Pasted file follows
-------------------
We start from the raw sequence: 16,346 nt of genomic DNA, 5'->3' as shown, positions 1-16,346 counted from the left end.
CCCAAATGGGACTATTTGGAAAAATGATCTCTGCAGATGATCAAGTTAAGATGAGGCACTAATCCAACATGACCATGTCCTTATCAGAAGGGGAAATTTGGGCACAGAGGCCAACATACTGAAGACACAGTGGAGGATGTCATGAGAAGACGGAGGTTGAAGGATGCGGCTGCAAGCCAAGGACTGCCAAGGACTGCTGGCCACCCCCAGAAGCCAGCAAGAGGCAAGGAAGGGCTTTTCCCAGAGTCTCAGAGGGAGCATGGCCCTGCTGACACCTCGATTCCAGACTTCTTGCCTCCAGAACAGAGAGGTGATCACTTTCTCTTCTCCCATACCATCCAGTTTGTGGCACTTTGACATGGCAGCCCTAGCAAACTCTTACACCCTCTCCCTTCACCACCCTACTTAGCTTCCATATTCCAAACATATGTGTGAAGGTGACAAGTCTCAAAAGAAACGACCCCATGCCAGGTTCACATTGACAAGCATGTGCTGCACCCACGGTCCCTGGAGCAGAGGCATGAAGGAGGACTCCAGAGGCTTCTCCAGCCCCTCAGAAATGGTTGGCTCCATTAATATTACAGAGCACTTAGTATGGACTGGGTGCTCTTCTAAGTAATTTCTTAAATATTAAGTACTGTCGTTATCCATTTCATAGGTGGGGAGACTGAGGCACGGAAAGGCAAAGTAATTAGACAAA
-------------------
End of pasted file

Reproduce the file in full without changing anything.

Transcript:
We start from the raw sequence: 16,346 nt of genomic DNA, 5'->3' as shown, positions 1-16,346 counted from the left end.
CCCAAATGGGACTATTTGGAAAAATGATCTCTGCAGATGATCAAGTTAAGATGAGGCACTAATCCAACATGACCATGTCCTTATCAGAAGGGGAAATTTGGGCACAGAGGCCAACATACTGAAGACACAGTGGAGGATGTCATGAGAAGACGGAGGTTGAAGGATGCGGCTGCAAGCCAAGGACTGCCAAGGACTGCTGGCCACCCCCAGAAGCCAGCAAGAGGCAAGGAAGGGCTTTTCCCAGAGTCTCAGAGGGAGCATGGCCCTGCTGACACCTCGATTCCAGACTTCTTGCCTCCAGAACAGAGAGGTGATCACTTTCTCTTCTCCCATACCATCCAGTTTGTGGCACTTTGACATGGCAGCCCTAGCAAACTCTTACACCCTCTCCCTTCACCACCCTACTTAGCTTCCATATTCCAAACATATGTGTGAAGGTGACAAGTCTCAAAAGAAACGACCCCATGCCAGGTTCACATTGACAAGCATGTGCTGCACCCACGGTCCCTGGAGCAGAGGCATGAAGGAGGACTCCAGAGGCTTCTCCAGCCCCTCAGAAATGGTTGGCTCCATTAATATTACAGAGCACTTAGTATGGACTGGGTGCTCTTCTAAGTAATTTCTTAAATATTAAGTACTGTCGTTATCCATTTCATAGGTGGGGAGACTGAGGCACGGAAAGGCAAAGTAATTAGACAAA